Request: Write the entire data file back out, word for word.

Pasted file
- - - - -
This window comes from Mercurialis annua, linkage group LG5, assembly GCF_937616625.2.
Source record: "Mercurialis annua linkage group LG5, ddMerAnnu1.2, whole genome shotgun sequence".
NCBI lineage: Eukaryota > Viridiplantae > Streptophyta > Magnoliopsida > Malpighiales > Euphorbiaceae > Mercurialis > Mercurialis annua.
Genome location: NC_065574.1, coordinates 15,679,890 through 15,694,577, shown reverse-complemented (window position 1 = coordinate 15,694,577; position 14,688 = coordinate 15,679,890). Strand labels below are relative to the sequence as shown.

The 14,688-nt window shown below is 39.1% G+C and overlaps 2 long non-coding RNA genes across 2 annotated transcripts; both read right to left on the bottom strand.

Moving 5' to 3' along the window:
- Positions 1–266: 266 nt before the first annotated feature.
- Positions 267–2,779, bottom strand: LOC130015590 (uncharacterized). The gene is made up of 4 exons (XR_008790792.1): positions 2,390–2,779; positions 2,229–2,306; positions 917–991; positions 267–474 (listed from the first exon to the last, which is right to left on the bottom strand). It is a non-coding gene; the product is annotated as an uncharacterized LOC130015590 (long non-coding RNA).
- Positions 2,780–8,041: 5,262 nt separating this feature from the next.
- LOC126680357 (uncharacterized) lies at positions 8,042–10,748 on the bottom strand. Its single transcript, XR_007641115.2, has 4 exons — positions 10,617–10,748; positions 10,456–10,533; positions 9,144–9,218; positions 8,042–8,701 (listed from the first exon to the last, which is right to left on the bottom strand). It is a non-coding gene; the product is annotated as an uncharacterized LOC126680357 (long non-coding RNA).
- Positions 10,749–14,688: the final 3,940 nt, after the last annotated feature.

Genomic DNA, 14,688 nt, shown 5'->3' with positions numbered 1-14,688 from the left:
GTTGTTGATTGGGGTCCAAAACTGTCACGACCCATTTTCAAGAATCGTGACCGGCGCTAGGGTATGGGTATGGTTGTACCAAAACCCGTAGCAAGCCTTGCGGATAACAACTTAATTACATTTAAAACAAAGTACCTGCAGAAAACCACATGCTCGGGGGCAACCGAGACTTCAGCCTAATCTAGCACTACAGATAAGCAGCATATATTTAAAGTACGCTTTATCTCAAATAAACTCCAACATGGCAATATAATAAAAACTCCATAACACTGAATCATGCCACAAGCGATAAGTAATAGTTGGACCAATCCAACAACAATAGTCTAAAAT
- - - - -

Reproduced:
This window comes from Mercurialis annua, linkage group LG5, assembly GCF_937616625.2.
Source record: "Mercurialis annua linkage group LG5, ddMerAnnu1.2, whole genome shotgun sequence".
NCBI lineage: Eukaryota > Viridiplantae > Streptophyta > Magnoliopsida > Malpighiales > Euphorbiaceae > Mercurialis > Mercurialis annua.
Genome location: NC_065574.1, coordinates 15,679,890 through 15,694,577, shown reverse-complemented (window position 1 = coordinate 15,694,577; position 14,688 = coordinate 15,679,890). Strand labels below are relative to the sequence as shown.

The 14,688-nt window shown below is 39.1% G+C and overlaps 2 long non-coding RNA genes across 2 annotated transcripts; both read right to left on the bottom strand.

Moving 5' to 3' along the window:
- Positions 1–266: 266 nt before the first annotated feature.
- Positions 267–2,779, bottom strand: LOC130015590 (uncharacterized). The gene is made up of 4 exons (XR_008790792.1): positions 2,390–2,779; positions 2,229–2,306; positions 917–991; positions 267–474 (listed from the first exon to the last, which is right to left on the bottom strand). It is a non-coding gene; the product is annotated as an uncharacterized LOC130015590 (long non-coding RNA).
- Positions 2,780–8,041: 5,262 nt separating this feature from the next.
- LOC126680357 (uncharacterized) lies at positions 8,042–10,748 on the bottom strand. Its single transcript, XR_007641115.2, has 4 exons — positions 10,617–10,748; positions 10,456–10,533; positions 9,144–9,218; positions 8,042–8,701 (listed from the first exon to the last, which is right to left on the bottom strand). It is a non-coding gene; the product is annotated as an uncharacterized LOC126680357 (long non-coding RNA).
- Positions 10,749–14,688: the final 3,940 nt, after the last annotated feature.

Genomic DNA, 14,688 nt, shown 5'->3' with positions numbered 1-14,688 from the left:
GTTGTTGATTGGGGTCCAAAACTGTCACGACCCATTTTCAAGAATCGTGACCGGCGCTAGGGTATGGGTATGGTTGTACCAAAACCCGTAGCAAGCCTTGCGGATAACAACTTAATTACATTTAAAACAAAGTACCTGCAGAAAACCACATGCTCGGGGGCAACCGAGACTTCAGCCTAATCTAGCACTACAGATAAGCAGCATATATTTAAAGTACGCTTTATCTCAAATAAACTCCAACATGGCAATATAATAAAAACTCCATAACACTGAATCATGCCACAAGCGATAAGTAATAGTTGGACCAATCCAACAACAATAGTCTAAAAT